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It is very worrying that Hong Kong"s Court of First Instance has ruled the city"s emergency law and the anti-mask law are both unconstitutional and invalid, Executive Councilor Regina Ip Lau Suk-yee said.
Ip, a former secretary for security, urged the Hong Kong Special Administration government to appeal the decision all the way to the Court of Final Appeal, which is the highest court in the SAR. Otherwise, the government will be left without any emergency powers to deal with emergencies.
The Prohibition of Face Covering Regulation, as it is officially known, was enacted by Chief Executive Carrie Lam Cheng Yuet-ngor in early October under the powers cited in the Emergency Regulations Ordinance. The regulation"s purpose is to enable police to easier track and identify protesters and to quell the rampant violence in the city.
According to the law, violators face a prison term of one year and a fine of up to HK$25,000 ($3,200).
On the same day the law was enacted, the opposition camp applied for a judicial review of the emergency law and the mask ban. They were subsequently granted a hearing.
On Nov 18, the court ruled that the Emergency Regulations Ordinance was inconsistent with the Basic Law and was therefore invalid, and also said the mask ban was restricting human rights more than necessary. But the court granted a suspension of the ruling until Dec 10 to allow the government to appeal.
"It is highly worrying that the Court of First Instance ruled the Emergency Regulations Ordinance unconstitutional," Ip told China Daily in an exclusive interview.
"Every government needs an emergency law to deal with public danger and crises. If the verdict stands, the government will be left without any emergency powers to react quickly to emergencies and public danger.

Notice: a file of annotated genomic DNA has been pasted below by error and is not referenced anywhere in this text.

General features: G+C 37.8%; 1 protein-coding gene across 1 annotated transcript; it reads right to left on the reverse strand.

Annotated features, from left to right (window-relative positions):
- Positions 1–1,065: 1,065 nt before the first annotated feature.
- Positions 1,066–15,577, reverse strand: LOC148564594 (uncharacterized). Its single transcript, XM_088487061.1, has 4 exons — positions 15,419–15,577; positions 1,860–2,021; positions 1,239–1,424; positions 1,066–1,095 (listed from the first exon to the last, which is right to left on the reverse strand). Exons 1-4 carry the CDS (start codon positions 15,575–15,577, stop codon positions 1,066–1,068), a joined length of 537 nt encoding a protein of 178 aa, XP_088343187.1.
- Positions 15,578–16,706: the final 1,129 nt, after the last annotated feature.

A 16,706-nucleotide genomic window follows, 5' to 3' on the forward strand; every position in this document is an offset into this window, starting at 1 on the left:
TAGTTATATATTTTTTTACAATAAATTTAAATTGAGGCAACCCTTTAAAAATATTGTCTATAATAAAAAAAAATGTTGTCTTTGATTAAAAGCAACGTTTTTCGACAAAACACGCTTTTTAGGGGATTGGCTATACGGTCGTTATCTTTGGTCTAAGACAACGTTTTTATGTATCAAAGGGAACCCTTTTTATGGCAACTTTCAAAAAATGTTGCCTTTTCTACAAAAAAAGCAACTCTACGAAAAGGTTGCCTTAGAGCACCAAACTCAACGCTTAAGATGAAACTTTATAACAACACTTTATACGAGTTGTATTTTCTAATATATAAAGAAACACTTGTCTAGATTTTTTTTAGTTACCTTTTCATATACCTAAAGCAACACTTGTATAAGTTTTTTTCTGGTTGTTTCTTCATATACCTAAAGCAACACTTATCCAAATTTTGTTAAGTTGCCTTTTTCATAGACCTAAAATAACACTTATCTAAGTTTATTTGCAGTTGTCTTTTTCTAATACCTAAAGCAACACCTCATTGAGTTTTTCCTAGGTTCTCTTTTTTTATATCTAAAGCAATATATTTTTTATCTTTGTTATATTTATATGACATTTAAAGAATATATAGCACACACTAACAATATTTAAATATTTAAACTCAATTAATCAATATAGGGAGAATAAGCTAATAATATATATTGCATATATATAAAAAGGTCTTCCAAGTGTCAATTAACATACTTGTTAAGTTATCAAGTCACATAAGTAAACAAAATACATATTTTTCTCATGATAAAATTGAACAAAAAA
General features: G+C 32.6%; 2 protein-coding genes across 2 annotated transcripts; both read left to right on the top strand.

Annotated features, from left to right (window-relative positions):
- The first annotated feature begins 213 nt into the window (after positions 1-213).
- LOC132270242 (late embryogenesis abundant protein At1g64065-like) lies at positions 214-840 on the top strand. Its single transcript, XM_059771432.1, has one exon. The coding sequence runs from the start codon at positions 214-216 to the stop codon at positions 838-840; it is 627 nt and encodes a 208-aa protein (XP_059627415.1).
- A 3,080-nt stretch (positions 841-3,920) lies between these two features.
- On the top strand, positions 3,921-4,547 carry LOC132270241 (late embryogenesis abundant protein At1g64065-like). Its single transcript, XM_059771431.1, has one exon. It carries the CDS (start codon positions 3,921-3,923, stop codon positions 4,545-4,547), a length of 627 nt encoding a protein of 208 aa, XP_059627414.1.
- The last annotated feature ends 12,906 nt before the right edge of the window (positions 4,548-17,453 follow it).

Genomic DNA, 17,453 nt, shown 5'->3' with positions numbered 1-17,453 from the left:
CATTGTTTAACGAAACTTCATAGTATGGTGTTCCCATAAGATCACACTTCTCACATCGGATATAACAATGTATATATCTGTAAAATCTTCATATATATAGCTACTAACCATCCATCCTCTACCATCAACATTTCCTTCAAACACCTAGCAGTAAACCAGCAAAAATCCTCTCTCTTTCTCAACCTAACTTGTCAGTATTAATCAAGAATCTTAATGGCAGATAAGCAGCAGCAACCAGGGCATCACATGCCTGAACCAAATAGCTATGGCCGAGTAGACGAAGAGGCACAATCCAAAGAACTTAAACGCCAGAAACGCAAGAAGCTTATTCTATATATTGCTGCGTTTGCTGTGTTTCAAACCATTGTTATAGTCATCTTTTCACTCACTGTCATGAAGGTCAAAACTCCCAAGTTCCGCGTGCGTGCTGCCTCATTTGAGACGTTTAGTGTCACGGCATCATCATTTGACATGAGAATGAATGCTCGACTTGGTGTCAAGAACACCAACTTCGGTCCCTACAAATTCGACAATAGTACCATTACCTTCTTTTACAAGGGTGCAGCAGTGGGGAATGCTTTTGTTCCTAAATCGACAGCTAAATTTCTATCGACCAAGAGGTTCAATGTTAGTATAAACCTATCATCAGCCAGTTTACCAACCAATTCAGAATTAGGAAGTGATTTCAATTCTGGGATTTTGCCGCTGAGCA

"I am very disappointed by the court ruling and I wonder if the court knows the emergency law has been used not only on riots but also on other occasions, while the emergency powers do not necessarily infringe human rights," she said.
In 1967, the emergency law was used five times to deal with riots. In 1973-74, the law was used eight times to deal with the energy crisis, including the introduction of daylight saving time, or "summer time", during the energy crisis in 1974, she noted.
She also highlighted Article 160 of the Basic Law, which stipulates that pre-1997 Hong Kong laws inconsistent with the Basic Law would become invalid after 1997.
"Among other laws, the Emergency Regulations Ordinance was declared valid by the Standing Committee of the National People"s Congress on Feb 23, 1997.
"The government must appeal, and I hope our judges will be able to correct this; I hope the government will win," she said.
The court ruling sparked serious criticism from a number of central government ministries and institutions. This includes the Legislative Affairs Commission under the NPC Standing Committee, and the Hong Kong and Macao Affairs Office of the State Council.
The Legislative Affairs Commission said that while the ruling seriously weakens the power of the chief executive and the Hong Kong SAR government, the Standing Committee of the NPC is the only authority that can decide whether a Hong Kong law is consistent with the Basic Law.
Ip added: "Their anger is understandable. The ruling has made the Hong Kong SAR government a lame duck which has no power to deal with emergencies; it has seriously weakened the powers of an executive-led government. This is not consistent with the constitutional design inherent in the Basic Law."personalized silicone wristbandssilicone wristbands walmartcustom made bracelets for himrubber band braceletsnike just do it rubber wristbands